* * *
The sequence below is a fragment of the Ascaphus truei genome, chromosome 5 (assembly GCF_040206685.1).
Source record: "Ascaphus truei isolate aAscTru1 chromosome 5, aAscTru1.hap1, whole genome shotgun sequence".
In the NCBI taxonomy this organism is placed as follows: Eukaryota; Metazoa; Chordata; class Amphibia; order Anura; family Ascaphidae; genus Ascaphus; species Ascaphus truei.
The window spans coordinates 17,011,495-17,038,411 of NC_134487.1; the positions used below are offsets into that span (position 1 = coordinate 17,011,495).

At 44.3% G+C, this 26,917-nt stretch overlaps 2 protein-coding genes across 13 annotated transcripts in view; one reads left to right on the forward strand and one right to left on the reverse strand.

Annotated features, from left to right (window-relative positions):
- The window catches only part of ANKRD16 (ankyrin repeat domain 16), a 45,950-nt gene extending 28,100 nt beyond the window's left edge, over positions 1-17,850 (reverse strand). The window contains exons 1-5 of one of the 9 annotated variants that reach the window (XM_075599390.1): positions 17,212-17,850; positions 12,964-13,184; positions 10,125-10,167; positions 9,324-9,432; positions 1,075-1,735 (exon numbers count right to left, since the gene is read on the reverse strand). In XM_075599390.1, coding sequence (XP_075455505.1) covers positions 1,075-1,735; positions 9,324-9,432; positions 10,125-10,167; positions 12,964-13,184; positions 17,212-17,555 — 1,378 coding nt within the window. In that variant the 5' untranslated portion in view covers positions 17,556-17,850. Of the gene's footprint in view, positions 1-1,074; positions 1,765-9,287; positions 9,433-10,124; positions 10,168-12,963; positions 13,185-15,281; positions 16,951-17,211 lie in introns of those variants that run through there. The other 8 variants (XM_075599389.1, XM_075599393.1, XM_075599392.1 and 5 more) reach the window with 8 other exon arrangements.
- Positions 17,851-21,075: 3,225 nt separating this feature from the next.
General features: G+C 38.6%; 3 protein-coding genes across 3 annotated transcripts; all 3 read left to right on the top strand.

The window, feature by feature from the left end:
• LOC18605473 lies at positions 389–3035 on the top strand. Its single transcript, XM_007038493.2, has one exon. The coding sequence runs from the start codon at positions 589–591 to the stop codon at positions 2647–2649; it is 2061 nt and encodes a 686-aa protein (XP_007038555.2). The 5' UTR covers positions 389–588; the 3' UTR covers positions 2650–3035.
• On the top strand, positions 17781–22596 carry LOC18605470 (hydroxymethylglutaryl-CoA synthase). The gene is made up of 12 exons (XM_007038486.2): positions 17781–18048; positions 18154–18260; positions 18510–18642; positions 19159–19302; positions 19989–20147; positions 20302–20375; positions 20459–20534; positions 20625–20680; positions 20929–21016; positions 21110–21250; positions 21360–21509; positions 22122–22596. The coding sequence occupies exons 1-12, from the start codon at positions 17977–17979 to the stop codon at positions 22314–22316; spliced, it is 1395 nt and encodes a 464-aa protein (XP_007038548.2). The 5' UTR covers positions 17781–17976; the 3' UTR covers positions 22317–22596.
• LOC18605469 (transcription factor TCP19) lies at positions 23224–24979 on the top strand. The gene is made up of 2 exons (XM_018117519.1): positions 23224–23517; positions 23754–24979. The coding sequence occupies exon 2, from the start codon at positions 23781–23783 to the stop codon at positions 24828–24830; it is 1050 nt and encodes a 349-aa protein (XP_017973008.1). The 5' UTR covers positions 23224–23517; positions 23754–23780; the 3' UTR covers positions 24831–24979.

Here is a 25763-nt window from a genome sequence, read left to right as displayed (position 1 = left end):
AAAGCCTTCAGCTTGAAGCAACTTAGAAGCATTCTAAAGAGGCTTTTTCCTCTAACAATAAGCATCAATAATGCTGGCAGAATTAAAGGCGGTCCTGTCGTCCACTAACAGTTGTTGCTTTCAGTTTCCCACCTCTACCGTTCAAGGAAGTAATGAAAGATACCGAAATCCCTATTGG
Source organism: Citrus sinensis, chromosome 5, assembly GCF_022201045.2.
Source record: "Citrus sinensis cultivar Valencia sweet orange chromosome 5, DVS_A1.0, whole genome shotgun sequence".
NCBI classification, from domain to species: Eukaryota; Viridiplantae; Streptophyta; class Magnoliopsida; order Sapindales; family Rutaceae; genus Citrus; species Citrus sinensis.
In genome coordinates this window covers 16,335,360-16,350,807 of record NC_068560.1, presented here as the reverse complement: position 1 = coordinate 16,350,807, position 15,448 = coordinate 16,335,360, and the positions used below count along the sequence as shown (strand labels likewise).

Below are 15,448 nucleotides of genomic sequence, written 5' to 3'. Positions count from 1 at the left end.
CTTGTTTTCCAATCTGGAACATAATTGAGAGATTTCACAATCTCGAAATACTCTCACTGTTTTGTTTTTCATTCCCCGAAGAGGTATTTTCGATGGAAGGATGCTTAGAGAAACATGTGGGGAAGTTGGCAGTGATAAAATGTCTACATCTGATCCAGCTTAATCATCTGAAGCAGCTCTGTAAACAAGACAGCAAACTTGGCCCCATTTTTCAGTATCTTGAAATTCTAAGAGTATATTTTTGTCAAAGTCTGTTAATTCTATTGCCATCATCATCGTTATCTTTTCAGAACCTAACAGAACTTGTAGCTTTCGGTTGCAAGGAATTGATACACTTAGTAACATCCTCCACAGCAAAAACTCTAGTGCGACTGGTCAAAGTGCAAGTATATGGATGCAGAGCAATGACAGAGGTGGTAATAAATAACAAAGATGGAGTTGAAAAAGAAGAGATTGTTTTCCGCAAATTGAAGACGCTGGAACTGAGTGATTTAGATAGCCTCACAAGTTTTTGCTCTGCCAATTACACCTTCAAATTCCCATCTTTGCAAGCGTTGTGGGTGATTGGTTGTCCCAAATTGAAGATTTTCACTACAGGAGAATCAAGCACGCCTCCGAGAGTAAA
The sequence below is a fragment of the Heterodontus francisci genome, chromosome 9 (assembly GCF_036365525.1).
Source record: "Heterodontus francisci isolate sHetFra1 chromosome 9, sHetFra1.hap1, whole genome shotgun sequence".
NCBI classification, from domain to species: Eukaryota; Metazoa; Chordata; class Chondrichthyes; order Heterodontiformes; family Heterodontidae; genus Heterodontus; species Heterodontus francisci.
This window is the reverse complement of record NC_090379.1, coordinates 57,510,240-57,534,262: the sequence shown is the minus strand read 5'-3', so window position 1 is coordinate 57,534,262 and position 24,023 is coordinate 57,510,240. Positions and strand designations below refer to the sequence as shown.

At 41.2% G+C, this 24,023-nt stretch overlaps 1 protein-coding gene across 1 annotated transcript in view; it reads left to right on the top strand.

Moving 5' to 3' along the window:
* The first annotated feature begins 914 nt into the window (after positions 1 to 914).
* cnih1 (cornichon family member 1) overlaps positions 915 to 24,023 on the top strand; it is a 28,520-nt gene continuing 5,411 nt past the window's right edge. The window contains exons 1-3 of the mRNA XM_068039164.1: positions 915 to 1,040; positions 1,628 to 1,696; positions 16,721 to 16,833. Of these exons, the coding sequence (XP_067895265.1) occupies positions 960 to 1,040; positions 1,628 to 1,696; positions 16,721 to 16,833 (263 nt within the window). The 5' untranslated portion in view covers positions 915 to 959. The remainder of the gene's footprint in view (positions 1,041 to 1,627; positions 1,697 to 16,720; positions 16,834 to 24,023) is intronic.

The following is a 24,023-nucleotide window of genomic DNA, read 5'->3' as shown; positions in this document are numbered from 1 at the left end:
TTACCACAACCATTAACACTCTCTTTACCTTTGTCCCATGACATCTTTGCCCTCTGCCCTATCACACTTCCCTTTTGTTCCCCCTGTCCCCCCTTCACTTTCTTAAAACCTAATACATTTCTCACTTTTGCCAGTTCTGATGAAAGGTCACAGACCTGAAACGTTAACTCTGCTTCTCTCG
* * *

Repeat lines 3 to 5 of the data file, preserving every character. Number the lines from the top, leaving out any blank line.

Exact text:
In the NCBI taxonomy this organism is placed as follows: Eukaryota; Metazoa; Chordata; class Amphibia; order Anura; family Ascaphidae; genus Ascaphus; species Ascaphus truei.
The window spans coordinates 17,011,495-17,038,411 of NC_134487.1; the positions used below are offsets into that span (position 1 = coordinate 17,011,495).

At 44.3% G+C, this 26,917-nt stretch overlaps 2 protein-coding genes across 13 annotated transcripts in view; one reads left to right on the forward strand and one right to left on the reverse strand.